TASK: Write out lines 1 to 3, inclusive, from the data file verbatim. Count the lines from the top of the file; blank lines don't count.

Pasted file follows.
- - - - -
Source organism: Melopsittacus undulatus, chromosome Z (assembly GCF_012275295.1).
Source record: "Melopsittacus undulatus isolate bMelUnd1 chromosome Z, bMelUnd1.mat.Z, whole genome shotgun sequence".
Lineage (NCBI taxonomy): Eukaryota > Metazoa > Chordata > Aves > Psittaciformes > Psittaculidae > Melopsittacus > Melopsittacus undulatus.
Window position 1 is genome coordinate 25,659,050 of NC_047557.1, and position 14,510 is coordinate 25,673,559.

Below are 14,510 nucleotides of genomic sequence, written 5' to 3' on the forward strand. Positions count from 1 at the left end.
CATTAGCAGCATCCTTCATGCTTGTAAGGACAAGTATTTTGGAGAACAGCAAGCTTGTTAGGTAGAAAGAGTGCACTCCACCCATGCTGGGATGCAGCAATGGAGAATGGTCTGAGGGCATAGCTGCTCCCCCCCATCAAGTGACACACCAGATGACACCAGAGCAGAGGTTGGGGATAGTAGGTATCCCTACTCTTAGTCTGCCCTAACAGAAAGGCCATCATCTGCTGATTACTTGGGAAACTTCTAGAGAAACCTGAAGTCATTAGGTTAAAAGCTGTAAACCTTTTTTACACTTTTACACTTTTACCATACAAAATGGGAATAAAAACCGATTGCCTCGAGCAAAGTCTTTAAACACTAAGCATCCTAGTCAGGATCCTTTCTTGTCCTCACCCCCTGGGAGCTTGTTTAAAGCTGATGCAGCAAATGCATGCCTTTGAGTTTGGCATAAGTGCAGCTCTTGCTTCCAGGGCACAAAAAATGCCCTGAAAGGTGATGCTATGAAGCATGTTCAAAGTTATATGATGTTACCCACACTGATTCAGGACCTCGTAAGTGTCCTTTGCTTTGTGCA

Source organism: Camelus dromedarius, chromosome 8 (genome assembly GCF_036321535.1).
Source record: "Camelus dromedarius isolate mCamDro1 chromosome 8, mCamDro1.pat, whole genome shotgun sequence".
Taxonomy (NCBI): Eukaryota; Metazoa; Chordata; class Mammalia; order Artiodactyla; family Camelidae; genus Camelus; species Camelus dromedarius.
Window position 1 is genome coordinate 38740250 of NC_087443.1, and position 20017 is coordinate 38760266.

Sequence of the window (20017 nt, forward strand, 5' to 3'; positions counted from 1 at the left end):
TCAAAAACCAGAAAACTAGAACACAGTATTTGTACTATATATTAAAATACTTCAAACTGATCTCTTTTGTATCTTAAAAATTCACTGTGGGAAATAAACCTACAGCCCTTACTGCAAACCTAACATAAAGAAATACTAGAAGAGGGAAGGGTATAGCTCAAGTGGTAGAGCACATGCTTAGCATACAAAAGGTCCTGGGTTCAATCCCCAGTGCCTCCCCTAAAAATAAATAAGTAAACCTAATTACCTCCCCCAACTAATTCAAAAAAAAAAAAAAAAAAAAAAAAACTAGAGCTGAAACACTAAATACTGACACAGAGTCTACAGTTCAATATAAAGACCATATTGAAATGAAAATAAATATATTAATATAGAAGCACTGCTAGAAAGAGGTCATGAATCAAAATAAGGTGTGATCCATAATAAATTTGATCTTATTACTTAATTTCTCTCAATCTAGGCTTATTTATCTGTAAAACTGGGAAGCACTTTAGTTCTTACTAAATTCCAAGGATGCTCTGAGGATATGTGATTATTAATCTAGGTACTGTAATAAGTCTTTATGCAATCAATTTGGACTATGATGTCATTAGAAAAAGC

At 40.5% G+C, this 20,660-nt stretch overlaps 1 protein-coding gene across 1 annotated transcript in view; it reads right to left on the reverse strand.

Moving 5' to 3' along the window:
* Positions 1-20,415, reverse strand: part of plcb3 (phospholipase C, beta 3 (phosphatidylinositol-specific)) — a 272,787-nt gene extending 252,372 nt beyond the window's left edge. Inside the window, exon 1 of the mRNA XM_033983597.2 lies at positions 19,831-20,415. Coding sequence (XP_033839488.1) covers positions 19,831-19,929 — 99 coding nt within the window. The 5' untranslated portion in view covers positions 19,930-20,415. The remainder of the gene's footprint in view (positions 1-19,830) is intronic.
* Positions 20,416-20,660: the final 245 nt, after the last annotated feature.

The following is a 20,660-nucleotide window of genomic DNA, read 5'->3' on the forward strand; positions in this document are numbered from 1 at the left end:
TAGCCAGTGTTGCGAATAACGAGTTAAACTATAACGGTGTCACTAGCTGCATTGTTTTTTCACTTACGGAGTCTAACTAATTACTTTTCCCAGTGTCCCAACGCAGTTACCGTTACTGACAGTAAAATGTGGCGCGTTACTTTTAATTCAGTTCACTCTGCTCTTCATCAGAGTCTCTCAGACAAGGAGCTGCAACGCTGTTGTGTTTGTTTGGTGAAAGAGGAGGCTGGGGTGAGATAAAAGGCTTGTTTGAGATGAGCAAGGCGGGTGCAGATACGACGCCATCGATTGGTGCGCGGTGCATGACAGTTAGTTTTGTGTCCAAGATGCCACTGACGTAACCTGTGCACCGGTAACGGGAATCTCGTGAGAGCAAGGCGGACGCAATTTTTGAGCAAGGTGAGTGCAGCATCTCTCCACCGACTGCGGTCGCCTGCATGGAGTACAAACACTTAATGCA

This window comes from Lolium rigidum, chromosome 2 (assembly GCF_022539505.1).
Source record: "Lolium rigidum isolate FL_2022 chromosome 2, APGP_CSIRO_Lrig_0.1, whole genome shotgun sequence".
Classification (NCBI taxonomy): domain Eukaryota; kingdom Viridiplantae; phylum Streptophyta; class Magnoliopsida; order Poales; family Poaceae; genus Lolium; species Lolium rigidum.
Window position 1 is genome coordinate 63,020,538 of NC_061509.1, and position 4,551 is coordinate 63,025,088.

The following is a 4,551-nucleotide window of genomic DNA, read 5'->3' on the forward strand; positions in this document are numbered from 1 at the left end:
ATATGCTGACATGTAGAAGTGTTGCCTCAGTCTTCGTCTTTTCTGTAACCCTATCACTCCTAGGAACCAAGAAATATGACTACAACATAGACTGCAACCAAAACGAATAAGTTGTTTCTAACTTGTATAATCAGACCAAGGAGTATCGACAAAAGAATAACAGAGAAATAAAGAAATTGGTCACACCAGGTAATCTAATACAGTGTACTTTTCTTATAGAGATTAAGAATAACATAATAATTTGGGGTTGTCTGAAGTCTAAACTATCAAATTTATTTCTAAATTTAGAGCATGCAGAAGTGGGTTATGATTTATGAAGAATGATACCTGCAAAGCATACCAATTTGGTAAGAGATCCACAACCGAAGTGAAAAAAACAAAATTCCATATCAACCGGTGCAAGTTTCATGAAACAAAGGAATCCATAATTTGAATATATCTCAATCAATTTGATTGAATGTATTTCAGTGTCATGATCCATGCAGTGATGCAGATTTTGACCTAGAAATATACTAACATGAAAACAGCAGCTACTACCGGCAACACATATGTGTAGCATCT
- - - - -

Source organism: Melopsittacus undulatus, chromosome Z (assembly GCF_012275295.1).
Source record: "Melopsittacus undulatus isolate bMelUnd1 chromosome Z, bMelUnd1.mat.Z, whole genome shotgun sequence".
Lineage (NCBI taxonomy): Eukaryota > Metazoa > Chordata > Aves > Psittaciformes > Psittaculidae > Melopsittacus > Melopsittacus undulatus.